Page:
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Alabama holds the lowest uninsured rate

October 7, 2009

By Chris Vessell bio | email

AUBURN, AL (WTVM) - Alabama has more people covered by health insurance than any other state in the Southeast. That's what an Auburn University study is revealing this week. The new findings arrive on the heels of an intense healthcare debate.

So who are those 11.9% of Alabamians who are falling through the cracks? "It's the middle sometimes that may be sometimes referred to as the working poor. It's that group that perhaps has the highest rate of uninsurable," Dr. David Hill, AU Center for Governmental Services said.

Opelika resident O.D. Howell worked at a textile mill up until 2 years ago when he lost his job. "First thing they are going to ask you when you go to the doctors office is do you have insurance and you say no and sometimes they don't exactly say we can't do anything for you but some of them will though," O.D. Howell said.

Howell says he pays what he can out of pocket to receive treatment for pancreatic cancer. "So far I'm surviving. I went to the doctor and I've done took all my chemotherapy and radiation," he added.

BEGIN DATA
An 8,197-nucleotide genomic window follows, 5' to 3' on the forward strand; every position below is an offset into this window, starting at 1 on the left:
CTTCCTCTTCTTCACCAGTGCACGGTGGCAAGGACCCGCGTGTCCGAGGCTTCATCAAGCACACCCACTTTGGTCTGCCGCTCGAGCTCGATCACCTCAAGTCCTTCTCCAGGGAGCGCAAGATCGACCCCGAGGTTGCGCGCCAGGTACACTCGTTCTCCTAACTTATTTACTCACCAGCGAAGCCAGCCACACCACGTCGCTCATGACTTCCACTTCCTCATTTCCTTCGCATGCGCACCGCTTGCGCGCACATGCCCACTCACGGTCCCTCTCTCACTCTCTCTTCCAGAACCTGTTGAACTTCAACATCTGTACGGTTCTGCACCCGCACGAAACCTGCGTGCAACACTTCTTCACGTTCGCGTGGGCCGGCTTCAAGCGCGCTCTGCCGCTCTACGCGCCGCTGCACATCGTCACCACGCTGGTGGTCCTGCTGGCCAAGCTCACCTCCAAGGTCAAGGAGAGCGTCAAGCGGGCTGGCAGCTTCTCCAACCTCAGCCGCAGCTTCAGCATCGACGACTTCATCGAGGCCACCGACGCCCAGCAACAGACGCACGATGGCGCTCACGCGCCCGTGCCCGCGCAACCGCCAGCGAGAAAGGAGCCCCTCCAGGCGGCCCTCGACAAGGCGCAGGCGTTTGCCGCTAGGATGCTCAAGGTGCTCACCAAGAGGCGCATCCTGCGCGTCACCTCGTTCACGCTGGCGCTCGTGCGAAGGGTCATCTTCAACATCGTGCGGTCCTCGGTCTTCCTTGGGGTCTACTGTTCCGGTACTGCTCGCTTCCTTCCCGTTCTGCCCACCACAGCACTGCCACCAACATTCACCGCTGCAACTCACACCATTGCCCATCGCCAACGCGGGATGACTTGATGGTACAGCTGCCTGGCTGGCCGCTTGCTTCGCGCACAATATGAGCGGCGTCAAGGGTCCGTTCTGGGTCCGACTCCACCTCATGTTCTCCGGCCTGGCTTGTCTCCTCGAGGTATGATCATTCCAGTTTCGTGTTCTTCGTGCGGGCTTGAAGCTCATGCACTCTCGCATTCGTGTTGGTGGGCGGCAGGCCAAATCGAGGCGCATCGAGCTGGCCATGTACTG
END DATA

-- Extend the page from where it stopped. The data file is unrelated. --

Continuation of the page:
Hill says that young people who are trying to make their way in life often go without insurance. "A lot of young people 18-34 years of age tend to be uninsured," Hill added.

"It's not always necessarily who you think might be uninsured. For example, we know from most recent data - Lee County has a high percentage of uninsured although it's a relatively affluent community," Hill said.

We spoke with numerous Auburn University students who have either gone without insurance for a while or know someone who has. "College students are working on minimum wage jobs. How are you gong to be able to afford medications if you don't have health insurance getting paid $7.25 an hour?" Shelby Million, an Auburn University student asked.

So with these people falling through cracks why does Alabama have the lowest uninsured rate in the region? Hill points to major manufacturers moving into the state. "It may be that that's forcing other companies that might be competing with those employees to offer healthcare coverage," Hill said.

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